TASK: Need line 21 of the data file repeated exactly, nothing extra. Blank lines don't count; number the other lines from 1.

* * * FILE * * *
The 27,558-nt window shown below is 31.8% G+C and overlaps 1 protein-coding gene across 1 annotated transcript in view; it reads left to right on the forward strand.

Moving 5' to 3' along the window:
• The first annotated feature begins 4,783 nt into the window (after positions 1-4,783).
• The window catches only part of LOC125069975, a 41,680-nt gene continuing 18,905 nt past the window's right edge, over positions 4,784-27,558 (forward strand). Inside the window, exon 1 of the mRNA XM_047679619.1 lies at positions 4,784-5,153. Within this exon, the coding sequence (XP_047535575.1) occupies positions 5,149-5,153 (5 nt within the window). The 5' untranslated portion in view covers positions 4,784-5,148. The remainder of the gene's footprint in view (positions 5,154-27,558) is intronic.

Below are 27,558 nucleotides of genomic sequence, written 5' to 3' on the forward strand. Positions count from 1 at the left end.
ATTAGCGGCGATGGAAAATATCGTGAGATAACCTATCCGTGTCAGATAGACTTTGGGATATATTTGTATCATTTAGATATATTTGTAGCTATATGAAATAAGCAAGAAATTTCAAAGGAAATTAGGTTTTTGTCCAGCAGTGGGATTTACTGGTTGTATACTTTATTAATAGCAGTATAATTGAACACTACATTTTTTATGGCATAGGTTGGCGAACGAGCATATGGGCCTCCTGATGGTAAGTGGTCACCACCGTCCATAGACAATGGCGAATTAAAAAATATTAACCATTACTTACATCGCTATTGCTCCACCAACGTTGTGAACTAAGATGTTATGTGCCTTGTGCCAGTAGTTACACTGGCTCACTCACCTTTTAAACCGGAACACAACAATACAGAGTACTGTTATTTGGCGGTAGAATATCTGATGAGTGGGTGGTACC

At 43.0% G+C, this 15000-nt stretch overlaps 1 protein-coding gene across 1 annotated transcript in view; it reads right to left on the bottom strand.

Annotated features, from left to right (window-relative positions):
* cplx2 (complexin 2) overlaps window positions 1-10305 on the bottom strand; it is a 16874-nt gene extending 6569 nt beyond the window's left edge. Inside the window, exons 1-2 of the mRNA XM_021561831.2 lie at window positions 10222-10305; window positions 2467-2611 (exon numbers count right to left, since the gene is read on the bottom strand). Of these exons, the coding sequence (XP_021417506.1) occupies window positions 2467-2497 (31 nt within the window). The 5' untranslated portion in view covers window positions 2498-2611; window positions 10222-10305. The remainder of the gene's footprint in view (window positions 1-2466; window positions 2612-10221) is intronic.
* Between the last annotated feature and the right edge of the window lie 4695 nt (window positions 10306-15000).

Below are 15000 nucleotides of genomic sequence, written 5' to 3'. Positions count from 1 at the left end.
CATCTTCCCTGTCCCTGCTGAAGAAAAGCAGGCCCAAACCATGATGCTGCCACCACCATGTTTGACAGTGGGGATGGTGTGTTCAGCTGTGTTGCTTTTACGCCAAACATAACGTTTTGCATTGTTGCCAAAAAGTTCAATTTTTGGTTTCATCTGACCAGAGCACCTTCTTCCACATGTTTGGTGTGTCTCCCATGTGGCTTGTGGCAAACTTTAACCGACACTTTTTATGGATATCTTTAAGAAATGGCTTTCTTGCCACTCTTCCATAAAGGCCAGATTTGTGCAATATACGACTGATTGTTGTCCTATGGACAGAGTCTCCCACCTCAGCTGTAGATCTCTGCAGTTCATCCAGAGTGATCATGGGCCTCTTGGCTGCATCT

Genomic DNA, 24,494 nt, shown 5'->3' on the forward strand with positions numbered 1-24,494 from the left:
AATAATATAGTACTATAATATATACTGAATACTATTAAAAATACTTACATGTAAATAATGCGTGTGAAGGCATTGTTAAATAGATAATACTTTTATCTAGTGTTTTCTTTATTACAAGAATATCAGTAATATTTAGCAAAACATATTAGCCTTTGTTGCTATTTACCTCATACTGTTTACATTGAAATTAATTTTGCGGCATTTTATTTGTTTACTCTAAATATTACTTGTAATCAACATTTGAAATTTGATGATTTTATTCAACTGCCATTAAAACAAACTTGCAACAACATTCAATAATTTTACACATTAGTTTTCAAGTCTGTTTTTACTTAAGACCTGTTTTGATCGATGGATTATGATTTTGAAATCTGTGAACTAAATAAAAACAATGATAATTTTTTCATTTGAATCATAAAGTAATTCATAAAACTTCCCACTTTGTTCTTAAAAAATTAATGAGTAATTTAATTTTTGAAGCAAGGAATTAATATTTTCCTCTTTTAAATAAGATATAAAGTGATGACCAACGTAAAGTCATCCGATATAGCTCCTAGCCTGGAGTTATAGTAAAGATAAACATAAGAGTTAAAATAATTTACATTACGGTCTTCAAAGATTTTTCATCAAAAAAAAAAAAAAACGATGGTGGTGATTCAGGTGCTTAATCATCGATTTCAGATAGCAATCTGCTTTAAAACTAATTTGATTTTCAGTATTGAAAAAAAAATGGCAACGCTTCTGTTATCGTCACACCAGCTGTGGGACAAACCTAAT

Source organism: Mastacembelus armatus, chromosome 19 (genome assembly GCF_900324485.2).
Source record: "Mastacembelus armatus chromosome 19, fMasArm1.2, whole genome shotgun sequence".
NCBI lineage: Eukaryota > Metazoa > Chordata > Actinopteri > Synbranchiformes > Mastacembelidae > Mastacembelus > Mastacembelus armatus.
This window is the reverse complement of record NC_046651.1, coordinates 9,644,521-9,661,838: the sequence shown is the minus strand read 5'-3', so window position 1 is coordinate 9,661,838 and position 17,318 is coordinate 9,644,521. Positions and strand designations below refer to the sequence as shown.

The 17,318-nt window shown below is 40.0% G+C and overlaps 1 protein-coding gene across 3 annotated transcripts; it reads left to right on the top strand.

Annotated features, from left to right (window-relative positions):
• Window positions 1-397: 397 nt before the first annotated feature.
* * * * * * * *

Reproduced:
• Window positions 1-397: 397 nt before the first annotated feature.